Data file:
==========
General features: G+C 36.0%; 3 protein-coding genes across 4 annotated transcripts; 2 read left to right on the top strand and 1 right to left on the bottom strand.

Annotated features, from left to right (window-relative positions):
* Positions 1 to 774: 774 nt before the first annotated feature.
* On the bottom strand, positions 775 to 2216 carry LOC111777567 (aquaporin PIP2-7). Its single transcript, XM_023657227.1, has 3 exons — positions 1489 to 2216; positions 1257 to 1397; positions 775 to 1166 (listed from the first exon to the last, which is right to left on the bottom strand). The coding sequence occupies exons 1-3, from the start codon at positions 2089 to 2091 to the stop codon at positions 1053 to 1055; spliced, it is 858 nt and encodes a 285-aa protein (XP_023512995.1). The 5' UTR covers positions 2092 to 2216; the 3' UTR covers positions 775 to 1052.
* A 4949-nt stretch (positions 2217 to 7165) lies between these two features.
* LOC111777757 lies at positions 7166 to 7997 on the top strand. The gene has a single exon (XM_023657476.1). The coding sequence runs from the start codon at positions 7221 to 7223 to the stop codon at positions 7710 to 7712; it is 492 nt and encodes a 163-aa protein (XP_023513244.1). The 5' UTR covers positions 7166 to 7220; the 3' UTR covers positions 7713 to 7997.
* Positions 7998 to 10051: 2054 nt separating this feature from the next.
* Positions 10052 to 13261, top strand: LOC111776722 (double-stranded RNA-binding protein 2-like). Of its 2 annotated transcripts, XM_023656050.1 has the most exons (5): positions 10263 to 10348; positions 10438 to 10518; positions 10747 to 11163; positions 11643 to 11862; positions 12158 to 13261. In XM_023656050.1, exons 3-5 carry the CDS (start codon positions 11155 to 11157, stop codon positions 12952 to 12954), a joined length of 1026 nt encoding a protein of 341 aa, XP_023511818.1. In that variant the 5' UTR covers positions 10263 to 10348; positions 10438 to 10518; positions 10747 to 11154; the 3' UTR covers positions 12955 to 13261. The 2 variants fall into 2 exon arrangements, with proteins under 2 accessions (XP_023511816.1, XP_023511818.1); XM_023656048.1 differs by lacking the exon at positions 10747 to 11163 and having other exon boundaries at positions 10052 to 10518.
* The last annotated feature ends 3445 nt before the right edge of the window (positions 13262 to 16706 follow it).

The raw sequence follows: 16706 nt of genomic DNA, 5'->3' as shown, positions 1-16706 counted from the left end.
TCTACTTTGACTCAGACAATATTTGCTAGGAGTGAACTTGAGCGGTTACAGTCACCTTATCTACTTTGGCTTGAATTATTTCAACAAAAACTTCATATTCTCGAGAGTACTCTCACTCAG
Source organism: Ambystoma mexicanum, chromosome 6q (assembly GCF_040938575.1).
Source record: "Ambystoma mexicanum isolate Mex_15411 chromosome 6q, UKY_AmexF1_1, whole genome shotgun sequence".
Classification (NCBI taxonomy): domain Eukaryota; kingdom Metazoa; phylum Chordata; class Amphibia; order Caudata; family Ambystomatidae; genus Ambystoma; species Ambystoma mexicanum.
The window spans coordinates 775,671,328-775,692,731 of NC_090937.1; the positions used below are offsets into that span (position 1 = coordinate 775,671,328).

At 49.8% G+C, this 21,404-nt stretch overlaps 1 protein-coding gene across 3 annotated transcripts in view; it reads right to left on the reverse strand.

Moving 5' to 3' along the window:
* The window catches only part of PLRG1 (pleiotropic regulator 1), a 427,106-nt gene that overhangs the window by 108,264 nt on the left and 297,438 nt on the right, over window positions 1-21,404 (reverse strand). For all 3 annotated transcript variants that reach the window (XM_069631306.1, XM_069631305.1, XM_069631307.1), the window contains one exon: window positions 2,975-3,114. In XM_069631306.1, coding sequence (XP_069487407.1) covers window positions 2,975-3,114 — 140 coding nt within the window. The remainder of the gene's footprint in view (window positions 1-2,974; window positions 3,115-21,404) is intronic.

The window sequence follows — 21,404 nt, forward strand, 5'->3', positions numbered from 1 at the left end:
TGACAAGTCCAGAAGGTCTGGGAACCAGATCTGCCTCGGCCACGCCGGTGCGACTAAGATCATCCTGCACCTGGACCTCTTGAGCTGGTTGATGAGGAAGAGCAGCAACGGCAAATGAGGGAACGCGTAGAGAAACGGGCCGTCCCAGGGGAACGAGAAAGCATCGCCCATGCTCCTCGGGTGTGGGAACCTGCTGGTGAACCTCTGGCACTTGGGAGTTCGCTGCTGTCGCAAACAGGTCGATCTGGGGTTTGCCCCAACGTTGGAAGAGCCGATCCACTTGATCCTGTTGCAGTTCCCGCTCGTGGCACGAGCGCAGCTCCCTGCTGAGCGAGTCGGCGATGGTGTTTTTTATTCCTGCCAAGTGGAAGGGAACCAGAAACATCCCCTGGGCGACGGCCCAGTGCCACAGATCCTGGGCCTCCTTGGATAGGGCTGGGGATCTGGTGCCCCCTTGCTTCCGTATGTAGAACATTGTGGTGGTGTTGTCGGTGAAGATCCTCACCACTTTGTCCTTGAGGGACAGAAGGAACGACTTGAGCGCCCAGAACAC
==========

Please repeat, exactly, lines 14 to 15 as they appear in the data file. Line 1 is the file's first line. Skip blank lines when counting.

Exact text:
Classification (NCBI taxonomy): domain Eukaryota; kingdom Metazoa; phylum Chordata; class Amphibia; order Caudata; family Ambystomatidae; genus Ambystoma; species Ambystoma mexicanum.
The window spans coordinates 775,671,328-775,692,731 of NC_090937.1; the positions used below are offsets into that span (position 1 = coordinate 775,671,328).